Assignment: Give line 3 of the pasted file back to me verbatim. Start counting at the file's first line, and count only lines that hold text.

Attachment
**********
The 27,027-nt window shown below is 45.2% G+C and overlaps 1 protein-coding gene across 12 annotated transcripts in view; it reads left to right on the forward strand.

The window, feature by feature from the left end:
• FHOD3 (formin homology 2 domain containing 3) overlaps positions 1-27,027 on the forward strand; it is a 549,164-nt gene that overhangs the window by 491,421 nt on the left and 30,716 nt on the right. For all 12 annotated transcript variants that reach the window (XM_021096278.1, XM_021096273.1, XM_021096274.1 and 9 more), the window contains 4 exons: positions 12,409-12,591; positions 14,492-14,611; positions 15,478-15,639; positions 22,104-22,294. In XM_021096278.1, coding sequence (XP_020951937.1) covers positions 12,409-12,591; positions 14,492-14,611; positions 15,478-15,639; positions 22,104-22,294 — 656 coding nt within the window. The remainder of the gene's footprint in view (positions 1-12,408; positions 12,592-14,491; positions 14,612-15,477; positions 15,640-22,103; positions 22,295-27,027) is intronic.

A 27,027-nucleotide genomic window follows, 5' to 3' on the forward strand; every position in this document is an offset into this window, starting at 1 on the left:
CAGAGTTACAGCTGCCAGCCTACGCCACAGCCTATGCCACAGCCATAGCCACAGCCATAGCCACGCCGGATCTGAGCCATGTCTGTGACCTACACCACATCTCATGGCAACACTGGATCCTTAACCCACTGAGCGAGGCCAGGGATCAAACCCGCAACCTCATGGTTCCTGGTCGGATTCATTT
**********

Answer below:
• FHOD3 (formin homology 2 domain containing 3) overlaps positions 1-27,027 on the forward strand; it is a 549,164-nt gene that overhangs the window by 491,421 nt on the left and 30,716 nt on the right. For all 12 annotated transcript variants that reach the window (XM_021096278.1, XM_021096273.1, XM_021096274.1 and 9 more), the window contains 4 exons: positions 12,409-12,591; positions 14,492-14,611; positions 15,478-15,639; positions 22,104-22,294. In XM_021096278.1, coding sequence (XP_020951937.1) covers positions 12,409-12,591; positions 14,492-14,611; positions 15,478-15,639; positions 22,104-22,294 — 656 coding nt within the window. The remainder of the gene's footprint in view (positions 1-12,408; positions 12,592-14,491; positions 14,612-15,477; positions 15,640-22,103; positions 22,295-27,027) is intronic.